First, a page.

… in a nutshell:
3 Trust in the LORD, and do good;
dwell in the land and befriend faithfulness.
4 Delight yourself in the LORD,
and he will give you the desires of your heart.
New Reformation Press has made the classic Rod Rosenbladt lecture, The Gospel for Those Broken by the Church, available as a free download (it used to be for sale only). You can get both the audio (mp3) and the text (pdf) from here.
Later this year, the lecture will also become available as a HD video. Watch this space.
This morning, the teacher of the Sunday school at my congregation reported the following conversation she had with one of the children, a 6-year-old boy:
Teacher: Why do we read so many different stories about Jesus in Sunday school?
Boy: So that we get to know Jesus.
T: What do you mean?
B: Not just know about Jesus, but to get to know Him.
Couldn’t put it better myself!
How often do people — both Christians and non-Christians — criticise the notion that being a Christian is about holding certain facts about Jesus in your head, rather than, say, living a certain kind of life? And often they do it with considerable justification, when theologians, individual Christians, and whole churches reduce the Christian faith to the facts of the faith. To knowing about Jesus.
The key to being a child of God is not knowing about Jesus, but knowing Him. What in some circles is called a “personal relationship with Jesus”.
However, this relationship with Jesus is not distinct from facts about a person. No sensible person would go about human relationships that way. Can you imagine it? “I don’t know the slightest thing about my fiancée. For me that’s not important. What matters to me is to know her.” What sort of odds would a marriage based on that sort of foundation get from a bookie, I wonder.
No, the aim is to get to know Jesus. But we only get to know Him by finding out about Him. As we read and hear about Jesus speaking and acting, we get to know Him as He is. The dogmaticians have referred to these two facets of the faith fides qua and fides quae, the “faith which” is believed, and the “faith by which” one believes. The former informs and creates the latter, the latter receives what the former states.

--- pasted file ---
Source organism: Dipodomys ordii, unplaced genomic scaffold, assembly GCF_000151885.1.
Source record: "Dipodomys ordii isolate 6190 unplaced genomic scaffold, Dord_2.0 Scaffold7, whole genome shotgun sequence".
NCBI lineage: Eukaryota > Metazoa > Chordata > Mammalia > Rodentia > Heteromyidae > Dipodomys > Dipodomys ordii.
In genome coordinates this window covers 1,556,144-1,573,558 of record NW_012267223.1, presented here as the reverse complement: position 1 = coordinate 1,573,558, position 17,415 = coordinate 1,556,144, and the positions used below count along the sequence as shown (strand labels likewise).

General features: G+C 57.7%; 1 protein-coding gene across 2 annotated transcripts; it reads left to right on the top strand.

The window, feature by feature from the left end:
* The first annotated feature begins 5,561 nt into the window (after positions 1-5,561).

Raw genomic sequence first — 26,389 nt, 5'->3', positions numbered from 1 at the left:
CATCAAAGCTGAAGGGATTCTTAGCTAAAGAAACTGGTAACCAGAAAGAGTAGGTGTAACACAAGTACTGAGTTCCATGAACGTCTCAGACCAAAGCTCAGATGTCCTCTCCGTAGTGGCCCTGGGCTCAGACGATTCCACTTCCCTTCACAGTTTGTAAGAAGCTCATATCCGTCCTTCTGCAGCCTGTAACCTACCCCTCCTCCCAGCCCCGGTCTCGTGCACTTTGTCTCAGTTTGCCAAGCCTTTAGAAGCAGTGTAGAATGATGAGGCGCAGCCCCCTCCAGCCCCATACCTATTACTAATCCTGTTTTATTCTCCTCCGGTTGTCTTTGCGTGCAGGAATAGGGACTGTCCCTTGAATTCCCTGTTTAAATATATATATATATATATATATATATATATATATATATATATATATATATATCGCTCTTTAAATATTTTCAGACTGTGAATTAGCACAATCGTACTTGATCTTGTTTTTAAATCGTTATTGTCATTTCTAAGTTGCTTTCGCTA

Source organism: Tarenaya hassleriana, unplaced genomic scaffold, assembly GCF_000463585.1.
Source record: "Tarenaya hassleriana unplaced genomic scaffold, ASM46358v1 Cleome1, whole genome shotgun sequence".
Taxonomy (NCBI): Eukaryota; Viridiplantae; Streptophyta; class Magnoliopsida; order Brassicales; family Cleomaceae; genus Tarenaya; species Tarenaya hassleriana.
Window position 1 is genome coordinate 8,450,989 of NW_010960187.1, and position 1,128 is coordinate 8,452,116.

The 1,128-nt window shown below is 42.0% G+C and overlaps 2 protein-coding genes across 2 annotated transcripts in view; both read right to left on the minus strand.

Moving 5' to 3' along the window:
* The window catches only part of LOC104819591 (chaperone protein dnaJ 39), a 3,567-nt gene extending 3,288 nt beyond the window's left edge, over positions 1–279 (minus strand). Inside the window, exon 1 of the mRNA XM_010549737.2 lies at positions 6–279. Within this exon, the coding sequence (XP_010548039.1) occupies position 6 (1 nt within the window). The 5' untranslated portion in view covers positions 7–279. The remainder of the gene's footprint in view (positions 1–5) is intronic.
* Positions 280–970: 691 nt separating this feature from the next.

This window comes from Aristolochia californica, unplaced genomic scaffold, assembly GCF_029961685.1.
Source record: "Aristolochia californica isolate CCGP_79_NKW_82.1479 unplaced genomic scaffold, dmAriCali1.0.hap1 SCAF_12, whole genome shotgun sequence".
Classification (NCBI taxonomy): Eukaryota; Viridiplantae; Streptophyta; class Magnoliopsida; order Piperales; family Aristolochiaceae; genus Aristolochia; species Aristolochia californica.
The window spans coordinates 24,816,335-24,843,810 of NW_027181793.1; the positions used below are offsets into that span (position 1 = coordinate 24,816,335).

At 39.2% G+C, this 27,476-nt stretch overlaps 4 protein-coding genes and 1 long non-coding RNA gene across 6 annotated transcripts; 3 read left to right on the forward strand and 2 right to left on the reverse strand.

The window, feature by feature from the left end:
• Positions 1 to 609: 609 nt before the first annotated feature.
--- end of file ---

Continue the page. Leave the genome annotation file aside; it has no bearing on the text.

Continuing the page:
As Martin Luther might have put it: Thank God that even a six-year-old child knows what the proper relationship between propositional truth and personal faith is!
GENEVA, 3 June 2010 (LWI) – The Lutheran World Federation (LWF) General Secretary Rev. Dr Ishmael Noko today congratulated Rev. Irja Askola and the Evangelical Lutheran Church of Finland (ELCF) on the election of pastor Askola as the bishop of Helsinki. She becomes the first female bishop in the Finnish Lutheran church.
“I congratulate bishop-elect Askola and the Evangelical Lutheran Church of Finland for taking this milestone step forward,” said Noko in a statement issued here on 3 June. “It is an important sign that a woman has been elected to the office of bishop in yet another LWF member church,” he added.
The LWF general secretary pointed out that bishop-elect Askola “is well known in the ecumenical world and brings enormous ecumenical experience to her new post.”
Askola, 57, is an assistant to the bishop in the diocese of Espoo. She worked at the Geneva-based Conference of European Churches from 1991 to 1999. Noko said, “We know her to be committed to the inclusive ministry of men and women throughout the church.”
Askola was elected in the second round of balloting today, winning 591 votes, with Rev. Matti Poutiainen getting 567.
Current Helsinki bishop Dr Eero Huovinen, who is also LWF vice president for the Nordic region, is expected to retire this autumn. Askola will take up her new position in September.
Women have been ordained in Finland since 1986, but while some, including Askola, have been nominated for the episcopate, none made it to the final balloting.
The ELCF has some 4.5 million members, representing over 80 percent of Finland’s population. It joined the LWF in 1947. (284 words)
Source: Lutheran World Federation